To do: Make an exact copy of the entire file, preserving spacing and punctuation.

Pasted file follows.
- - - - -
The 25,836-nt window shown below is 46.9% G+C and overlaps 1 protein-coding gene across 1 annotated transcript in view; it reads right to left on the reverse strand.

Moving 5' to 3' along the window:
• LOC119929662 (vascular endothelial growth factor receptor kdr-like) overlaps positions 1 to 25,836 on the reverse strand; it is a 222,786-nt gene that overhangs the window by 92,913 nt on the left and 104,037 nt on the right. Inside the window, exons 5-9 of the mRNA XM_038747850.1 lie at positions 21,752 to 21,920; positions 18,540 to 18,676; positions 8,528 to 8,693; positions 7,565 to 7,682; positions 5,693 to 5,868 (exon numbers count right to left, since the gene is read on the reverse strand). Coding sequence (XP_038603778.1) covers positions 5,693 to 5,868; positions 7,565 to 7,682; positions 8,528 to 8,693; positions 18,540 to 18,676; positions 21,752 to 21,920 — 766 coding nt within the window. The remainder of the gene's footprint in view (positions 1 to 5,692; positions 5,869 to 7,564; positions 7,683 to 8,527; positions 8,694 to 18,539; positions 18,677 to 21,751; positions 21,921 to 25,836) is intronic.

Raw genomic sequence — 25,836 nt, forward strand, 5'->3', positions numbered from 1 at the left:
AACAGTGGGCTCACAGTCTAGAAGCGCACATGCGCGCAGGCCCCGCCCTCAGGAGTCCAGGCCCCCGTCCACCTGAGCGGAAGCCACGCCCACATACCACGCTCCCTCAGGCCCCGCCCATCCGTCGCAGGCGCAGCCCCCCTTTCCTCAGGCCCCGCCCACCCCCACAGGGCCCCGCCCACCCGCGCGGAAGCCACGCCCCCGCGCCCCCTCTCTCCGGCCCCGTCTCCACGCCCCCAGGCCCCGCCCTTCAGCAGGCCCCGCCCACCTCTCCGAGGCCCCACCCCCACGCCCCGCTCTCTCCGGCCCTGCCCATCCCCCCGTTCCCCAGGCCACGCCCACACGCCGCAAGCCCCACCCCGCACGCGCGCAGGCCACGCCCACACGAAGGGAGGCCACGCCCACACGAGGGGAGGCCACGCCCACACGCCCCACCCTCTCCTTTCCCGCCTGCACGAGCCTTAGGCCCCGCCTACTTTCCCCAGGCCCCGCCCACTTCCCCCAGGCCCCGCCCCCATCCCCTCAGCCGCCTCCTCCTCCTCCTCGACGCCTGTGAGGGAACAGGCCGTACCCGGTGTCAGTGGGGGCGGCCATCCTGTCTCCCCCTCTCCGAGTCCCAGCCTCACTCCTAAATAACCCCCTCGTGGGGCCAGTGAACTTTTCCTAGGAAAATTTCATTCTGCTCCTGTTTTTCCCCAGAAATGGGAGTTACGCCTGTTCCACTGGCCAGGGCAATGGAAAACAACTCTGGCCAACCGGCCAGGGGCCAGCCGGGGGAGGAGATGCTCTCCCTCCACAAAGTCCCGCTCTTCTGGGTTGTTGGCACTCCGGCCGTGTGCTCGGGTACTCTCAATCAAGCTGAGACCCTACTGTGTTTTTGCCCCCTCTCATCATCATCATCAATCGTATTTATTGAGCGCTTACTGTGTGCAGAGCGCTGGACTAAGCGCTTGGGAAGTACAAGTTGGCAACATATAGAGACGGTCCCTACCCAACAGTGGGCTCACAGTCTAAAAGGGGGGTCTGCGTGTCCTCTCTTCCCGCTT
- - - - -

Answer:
The 25,836-nt window shown below is 46.9% G+C and overlaps 1 protein-coding gene across 1 annotated transcript in view; it reads right to left on the reverse strand.

Moving 5' to 3' along the window:
• LOC119929662 (vascular endothelial growth factor receptor kdr-like) overlaps positions 1 to 25,836 on the reverse strand; it is a 222,786-nt gene that overhangs the window by 92,913 nt on the left and 104,037 nt on the right. Inside the window, exons 5-9 of the mRNA XM_038747850.1 lie at positions 21,752 to 21,920; positions 18,540 to 18,676; positions 8,528 to 8,693; positions 7,565 to 7,682; positions 5,693 to 5,868 (exon numbers count right to left, since the gene is read on the reverse strand). Coding sequence (XP_038603778.1) covers positions 5,693 to 5,868; positions 7,565 to 7,682; positions 8,528 to 8,693; positions 18,540 to 18,676; positions 21,752 to 21,920 — 766 coding nt within the window. The remainder of the gene's footprint in view (positions 1 to 5,692; positions 5,869 to 7,564; positions 7,683 to 8,527; positions 8,694 to 18,539; positions 18,677 to 21,751; positions 21,921 to 25,836) is intronic.

Raw genomic sequence — 25,836 nt, forward strand, 5'->3', positions numbered from 1 at the left:
AACAGTGGGCTCACAGTCTAGAAGCGCACATGCGCGCAGGCCCCGCCCTCAGGAGTCCAGGCCCCCGTCCACCTGAGCGGAAGCCACGCCCACATACCACGCTCCCTCAGGCCCCGCCCATCCGTCGCAGGCGCAGCCCCCCTTTCCTCAGGCCCCGCCCACCCCCACAGGGCCCCGCCCACCCGCGCGGAAGCCACGCCCCCGCGCCCCCTCTCTCCGGCCCCGTCTCCACGCCCCCAGGCCCCGCCCTTCAGCAGGCCCCGCCCACCTCTCCGAGGCCCCACCCCCACGCCCCGCTCTCTCCGGCCCTGCCCATCCCCCCGTTCCCCAGGCCACGCCCACACGCCGCAAGCCCCACCCCGCACGCGCGCAGGCCACGCCCACACGAAGGGAGGCCACGCCCACACGAGGGGAGGCCACGCCCACACGCCCCACCCTCTCCTTTCCCGCCTGCACGAGCCTTAGGCCCCGCCTACTTTCCCCAGGCCCCGCCCACTTCCCCCAGGCCCCGCCCCCATCCCCTCAGCCGCCTCCTCCTCCTCCTCGACGCCTGTGAGGGAACAGGCCGTACCCGGTGTCAGTGGGGGCGGCCATCCTGTCTCCCCCTCTCCGAGTCCCAGCCTCACTCCTAAATAACCCCCTCGTGGGGCCAGTGAACTTTTCCTAGGAAAATTTCATTCTGCTCCTGTTTTTCCCCAGAAATGGGAGTTACGCCTGTTCCACTGGCCAGGGCAATGGAAAACAACTCTGGCCAACCGGCCAGGGGCCAGCCGGGGGAGGAGATGCTCTCCCTCCACAAAGTCCCGCTCTTCTGGGTTGTTGGCACTCCGGCCGTGTGCTCGGGTACTCTCAATCAAGCTGAGACCCTACTGTGTTTTTGCCCCCTCTCATCATCATCATCAATCGTATTTATTGAGCGCTTACTGTGTGCAGAGCGCTGGACTAAGCGCTTGGGAAGTACAAGTTGGCAACATATAGAGACGGTCCCTACCCAACAGTGGGCTCACAGTCTAAAAGGGGGGTCTGCGTGTCCTCTCTTCCCGCTT